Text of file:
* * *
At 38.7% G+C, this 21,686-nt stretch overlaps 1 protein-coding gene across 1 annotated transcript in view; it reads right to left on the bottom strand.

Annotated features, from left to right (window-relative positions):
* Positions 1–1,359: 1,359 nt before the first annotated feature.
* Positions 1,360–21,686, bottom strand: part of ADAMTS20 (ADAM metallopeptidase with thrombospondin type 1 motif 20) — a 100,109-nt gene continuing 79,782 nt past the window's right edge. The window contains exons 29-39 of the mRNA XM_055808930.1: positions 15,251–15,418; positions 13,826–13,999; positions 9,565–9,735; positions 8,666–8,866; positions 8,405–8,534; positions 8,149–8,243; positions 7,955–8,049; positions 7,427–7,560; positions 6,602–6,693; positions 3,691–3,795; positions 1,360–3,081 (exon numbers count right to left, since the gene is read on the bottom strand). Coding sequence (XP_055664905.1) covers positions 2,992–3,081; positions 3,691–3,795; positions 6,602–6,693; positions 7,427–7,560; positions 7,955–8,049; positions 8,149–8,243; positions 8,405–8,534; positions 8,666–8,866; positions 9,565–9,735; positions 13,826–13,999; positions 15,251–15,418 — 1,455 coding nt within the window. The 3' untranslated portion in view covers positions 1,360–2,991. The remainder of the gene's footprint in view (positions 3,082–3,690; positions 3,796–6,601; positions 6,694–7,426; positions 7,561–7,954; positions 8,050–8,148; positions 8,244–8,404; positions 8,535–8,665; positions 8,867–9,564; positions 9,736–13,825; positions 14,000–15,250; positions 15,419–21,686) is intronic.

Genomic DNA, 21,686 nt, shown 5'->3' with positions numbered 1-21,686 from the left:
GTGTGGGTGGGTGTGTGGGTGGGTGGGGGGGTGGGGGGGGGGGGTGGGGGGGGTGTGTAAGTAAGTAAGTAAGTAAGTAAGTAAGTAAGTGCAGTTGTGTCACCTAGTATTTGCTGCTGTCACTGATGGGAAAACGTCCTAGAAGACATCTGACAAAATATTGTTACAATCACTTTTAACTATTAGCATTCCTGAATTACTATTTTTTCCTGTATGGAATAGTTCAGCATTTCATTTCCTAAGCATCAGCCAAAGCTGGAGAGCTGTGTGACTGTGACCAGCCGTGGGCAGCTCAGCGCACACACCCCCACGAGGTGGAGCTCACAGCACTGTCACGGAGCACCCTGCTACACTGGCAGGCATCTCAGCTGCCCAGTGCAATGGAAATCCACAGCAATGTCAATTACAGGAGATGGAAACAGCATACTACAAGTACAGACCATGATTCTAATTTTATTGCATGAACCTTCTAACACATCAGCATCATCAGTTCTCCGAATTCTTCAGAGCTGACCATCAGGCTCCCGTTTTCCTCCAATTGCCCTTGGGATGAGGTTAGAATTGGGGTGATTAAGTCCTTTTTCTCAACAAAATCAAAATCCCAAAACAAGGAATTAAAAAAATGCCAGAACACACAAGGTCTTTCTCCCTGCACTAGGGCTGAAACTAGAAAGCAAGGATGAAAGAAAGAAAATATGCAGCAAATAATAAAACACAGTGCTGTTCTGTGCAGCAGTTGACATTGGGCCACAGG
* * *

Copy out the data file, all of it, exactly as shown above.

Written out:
At 38.7% G+C, this 21,686-nt stretch overlaps 1 protein-coding gene across 1 annotated transcript in view; it reads right to left on the bottom strand.

Annotated features, from left to right (window-relative positions):
* Positions 1–1,359: 1,359 nt before the first annotated feature.
* Positions 1,360–21,686, bottom strand: part of ADAMTS20 (ADAM metallopeptidase with thrombospondin type 1 motif 20) — a 100,109-nt gene continuing 79,782 nt past the window's right edge. The window contains exons 29-39 of the mRNA XM_055808930.1: positions 15,251–15,418; positions 13,826–13,999; positions 9,565–9,735; positions 8,666–8,866; positions 8,405–8,534; positions 8,149–8,243; positions 7,955–8,049; positions 7,427–7,560; positions 6,602–6,693; positions 3,691–3,795; positions 1,360–3,081 (exon numbers count right to left, since the gene is read on the bottom strand). Coding sequence (XP_055664905.1) covers positions 2,992–3,081; positions 3,691–3,795; positions 6,602–6,693; positions 7,427–7,560; positions 7,955–8,049; positions 8,149–8,243; positions 8,405–8,534; positions 8,666–8,866; positions 9,565–9,735; positions 13,826–13,999; positions 15,251–15,418 — 1,455 coding nt within the window. The 3' untranslated portion in view covers positions 1,360–2,991. The remainder of the gene's footprint in view (positions 3,082–3,690; positions 3,796–6,601; positions 6,694–7,426; positions 7,561–7,954; positions 8,050–8,148; positions 8,244–8,404; positions 8,535–8,665; positions 8,867–9,564; positions 9,736–13,825; positions 14,000–15,250; positions 15,419–21,686) is intronic.

Genomic DNA, 21,686 nt, shown 5'->3' with positions numbered 1-21,686 from the left:
GTGTGGGTGGGTGTGTGGGTGGGTGGGGGGGTGGGGGGGGGGGGTGGGGGGGGTGTGTAAGTAAGTAAGTAAGTAAGTAAGTAAGTAAGTGCAGTTGTGTCACCTAGTATTTGCTGCTGTCACTGATGGGAAAACGTCCTAGAAGACATCTGACAAAATATTGTTACAATCACTTTTAACTATTAGCATTCCTGAATTACTATTTTTTCCTGTATGGAATAGTTCAGCATTTCATTTCCTAAGCATCAGCCAAAGCTGGAGAGCTGTGTGACTGTGACCAGCCGTGGGCAGCTCAGCGCACACACCCCCACGAGGTGGAGCTCACAGCACTGTCACGGAGCACCCTGCTACACTGGCAGGCATCTCAGCTGCCCAGTGCAATGGAAATCCACAGCAATGTCAATTACAGGAGATGGAAACAGCATACTACAAGTACAGACCATGATTCTAATTTTATTGCATGAACCTTCTAACACATCAGCATCATCAGTTCTCCGAATTCTTCAGAGCTGACCATCAGGCTCCCGTTTTCCTCCAATTGCCCTTGGGATGAGGTTAGAATTGGGGTGATTAAGTCCTTTTTCTCAACAAAATCAAAATCCCAAAACAAGGAATTAAAAAAATGCCAGAACACACAAGGTCTTTCTCCCTGCACTAGGGCTGAAACTAGAAAGCAAGGATGAAAGAAAGAAAATATGCAGCAAATAATAAAACACAGTGCTGTTCTGTGCAGCAGTTGACATTGGGCCACAGG